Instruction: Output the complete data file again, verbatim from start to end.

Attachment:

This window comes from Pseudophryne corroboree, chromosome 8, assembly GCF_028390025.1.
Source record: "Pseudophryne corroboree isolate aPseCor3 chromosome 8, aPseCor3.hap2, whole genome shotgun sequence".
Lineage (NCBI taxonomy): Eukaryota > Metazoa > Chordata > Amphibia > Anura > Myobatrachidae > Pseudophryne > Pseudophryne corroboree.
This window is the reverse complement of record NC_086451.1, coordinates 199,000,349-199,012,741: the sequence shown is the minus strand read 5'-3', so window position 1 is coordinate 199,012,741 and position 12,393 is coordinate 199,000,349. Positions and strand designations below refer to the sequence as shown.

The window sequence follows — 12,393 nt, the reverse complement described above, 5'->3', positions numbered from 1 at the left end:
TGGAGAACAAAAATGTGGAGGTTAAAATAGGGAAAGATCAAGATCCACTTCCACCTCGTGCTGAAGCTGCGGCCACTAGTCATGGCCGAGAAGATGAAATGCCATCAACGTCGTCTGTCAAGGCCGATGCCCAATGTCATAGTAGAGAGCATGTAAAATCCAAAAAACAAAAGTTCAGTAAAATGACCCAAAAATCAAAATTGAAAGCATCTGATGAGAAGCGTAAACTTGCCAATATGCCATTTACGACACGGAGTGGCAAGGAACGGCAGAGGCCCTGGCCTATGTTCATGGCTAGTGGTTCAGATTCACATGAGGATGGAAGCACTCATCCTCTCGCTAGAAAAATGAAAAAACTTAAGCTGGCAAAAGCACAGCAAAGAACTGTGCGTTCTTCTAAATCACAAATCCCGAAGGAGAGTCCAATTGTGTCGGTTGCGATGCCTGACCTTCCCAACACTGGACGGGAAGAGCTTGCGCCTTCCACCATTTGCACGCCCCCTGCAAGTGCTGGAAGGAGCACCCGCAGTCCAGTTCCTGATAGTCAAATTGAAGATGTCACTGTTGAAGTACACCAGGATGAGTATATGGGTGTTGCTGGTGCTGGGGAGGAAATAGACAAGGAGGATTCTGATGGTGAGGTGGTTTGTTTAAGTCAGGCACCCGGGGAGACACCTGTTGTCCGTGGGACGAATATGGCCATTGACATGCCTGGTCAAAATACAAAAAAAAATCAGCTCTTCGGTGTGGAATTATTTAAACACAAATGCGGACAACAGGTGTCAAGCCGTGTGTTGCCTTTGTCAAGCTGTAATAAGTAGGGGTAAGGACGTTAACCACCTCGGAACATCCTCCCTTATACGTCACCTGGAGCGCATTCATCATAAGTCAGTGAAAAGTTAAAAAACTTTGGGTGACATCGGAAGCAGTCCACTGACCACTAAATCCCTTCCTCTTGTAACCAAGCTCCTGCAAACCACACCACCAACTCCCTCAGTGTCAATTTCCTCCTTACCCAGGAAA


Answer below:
This window comes from Pseudophryne corroboree, chromosome 8, assembly GCF_028390025.1.
Source record: "Pseudophryne corroboree isolate aPseCor3 chromosome 8, aPseCor3.hap2, whole genome shotgun sequence".
Lineage (NCBI taxonomy): Eukaryota > Metazoa > Chordata > Amphibia > Anura > Myobatrachidae > Pseudophryne > Pseudophryne corroboree.
This window is the reverse complement of record NC_086451.1, coordinates 199,000,349-199,012,741: the sequence shown is the minus strand read 5'-3', so window position 1 is coordinate 199,012,741 and position 12,393 is coordinate 199,000,349. Positions and strand designations below refer to the sequence as shown.

The window sequence follows — 12,393 nt, the reverse complement described above, 5'->3', positions numbered from 1 at the left end:
TGGAGAACAAAAATGTGGAGGTTAAAATAGGGAAAGATCAAGATCCACTTCCACCTCGTGCTGAAGCTGCGGCCACTAGTCATGGCCGAGAAGATGAAATGCCATCAACGTCGTCTGTCAAGGCCGATGCCCAATGTCATAGTAGAGAGCATGTAAAATCCAAAAAACAAAAGTTCAGTAAAATGACCCAAAAATCAAAATTGAAAGCATCTGATGAGAAGCGTAAACTTGCCAATATGCCATTTACGACACGGAGTGGCAAGGAACGGCAGAGGCCCTGGCCTATGTTCATGGCTAGTGGTTCAGATTCACATGAGGATGGAAGCACTCATCCTCTCGCTAGAAAAATGAAAAAACTTAAGCTGGCAAAAGCACAGCAAAGAACTGTGCGTTCTTCTAAATCACAAATCCCGAAGGAGAGTCCAATTGTGTCGGTTGCGATGCCTGACCTTCCCAACACTGGACGGGAAGAGCTTGCGCCTTCCACCATTTGCACGCCCCCTGCAAGTGCTGGAAGGAGCACCCGCAGTCCAGTTCCTGATAGTCAAATTGAAGATGTCACTGTTGAAGTACACCAGGATGAGTATATGGGTGTTGCTGGTGCTGGGGAGGAAATAGACAAGGAGGATTCTGATGGTGAGGTGGTTTGTTTAAGTCAGGCACCCGGGGAGACACCTGTTGTCCGTGGGACGAATATGGCCATTGACATGCCTGGTCAAAATACAAAAAAAAATCAGCTCTTCGGTGTGGAATTATTTAAACACAAATGCGGACAACAGGTGTCAAGCCGTGTGTTGCCTTTGTCAAGCTGTAATAAGTAGGGGTAAGGACGTTAACCACCTCGGAACATCCTCCCTTATACGTCACCTGGAGCGCATTCATCATAAGTCAGTGAAAAGTTAAAAAACTTTGGGTGACATCGGAAGCAGTCCACTGACCACTAAATCCCTTCCTCTTGTAACCAAGCTCCTGCAAACCACACCACCAACTCCCTCAGTGTCAATTTCCTCCTTACCCAGGAAA